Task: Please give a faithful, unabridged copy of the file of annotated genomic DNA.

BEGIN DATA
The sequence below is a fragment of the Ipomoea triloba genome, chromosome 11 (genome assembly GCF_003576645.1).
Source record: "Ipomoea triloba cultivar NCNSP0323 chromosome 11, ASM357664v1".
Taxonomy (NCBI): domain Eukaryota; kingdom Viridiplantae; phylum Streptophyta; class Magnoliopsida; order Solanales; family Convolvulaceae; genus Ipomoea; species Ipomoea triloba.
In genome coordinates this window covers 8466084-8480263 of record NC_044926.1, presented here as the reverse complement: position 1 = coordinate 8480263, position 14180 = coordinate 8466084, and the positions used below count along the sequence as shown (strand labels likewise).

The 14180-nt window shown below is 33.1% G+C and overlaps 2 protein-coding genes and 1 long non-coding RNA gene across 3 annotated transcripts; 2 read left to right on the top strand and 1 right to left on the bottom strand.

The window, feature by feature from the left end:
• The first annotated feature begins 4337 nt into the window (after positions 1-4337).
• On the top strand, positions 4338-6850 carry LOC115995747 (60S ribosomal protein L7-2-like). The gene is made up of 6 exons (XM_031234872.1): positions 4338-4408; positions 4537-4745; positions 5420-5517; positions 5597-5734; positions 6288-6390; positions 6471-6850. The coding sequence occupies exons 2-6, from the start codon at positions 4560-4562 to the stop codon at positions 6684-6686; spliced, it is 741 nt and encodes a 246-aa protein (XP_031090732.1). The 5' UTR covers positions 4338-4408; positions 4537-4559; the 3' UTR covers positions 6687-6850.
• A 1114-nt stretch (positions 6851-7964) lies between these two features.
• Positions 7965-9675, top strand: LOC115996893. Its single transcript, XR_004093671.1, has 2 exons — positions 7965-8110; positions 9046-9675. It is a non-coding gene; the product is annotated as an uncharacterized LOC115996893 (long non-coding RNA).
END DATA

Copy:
The sequence below is a fragment of the Ipomoea triloba genome, chromosome 11 (genome assembly GCF_003576645.1).
Source record: "Ipomoea triloba cultivar NCNSP0323 chromosome 11, ASM357664v1".
Taxonomy (NCBI): domain Eukaryota; kingdom Viridiplantae; phylum Streptophyta; class Magnoliopsida; order Solanales; family Convolvulaceae; genus Ipomoea; species Ipomoea triloba.
In genome coordinates this window covers 8466084-8480263 of record NC_044926.1, presented here as the reverse complement: position 1 = coordinate 8480263, position 14180 = coordinate 8466084, and the positions used below count along the sequence as shown (strand labels likewise).

The 14180-nt window shown below is 33.1% G+C and overlaps 2 protein-coding genes and 1 long non-coding RNA gene across 3 annotated transcripts; 2 read left to right on the top strand and 1 right to left on the bottom strand.

The window, feature by feature from the left end:
• The first annotated feature begins 4337 nt into the window (after positions 1-4337).
• On the top strand, positions 4338-6850 carry LOC115995747 (60S ribosomal protein L7-2-like). The gene is made up of 6 exons (XM_031234872.1): positions 4338-4408; positions 4537-4745; positions 5420-5517; positions 5597-5734; positions 6288-6390; positions 6471-6850. The coding sequence occupies exons 2-6, from the start codon at positions 4560-4562 to the stop codon at positions 6684-6686; spliced, it is 741 nt and encodes a 246-aa protein (XP_031090732.1). The 5' UTR covers positions 4338-4408; positions 4537-4559; the 3' UTR covers positions 6687-6850.
• A 1114-nt stretch (positions 6851-7964) lies between these two features.
• Positions 7965-9675, top strand: LOC115996893. Its single transcript, XR_004093671.1, has 2 exons — positions 7965-8110; positions 9046-9675. It is a non-coding gene; the product is annotated as an uncharacterized LOC115996893 (long non-coding RNA).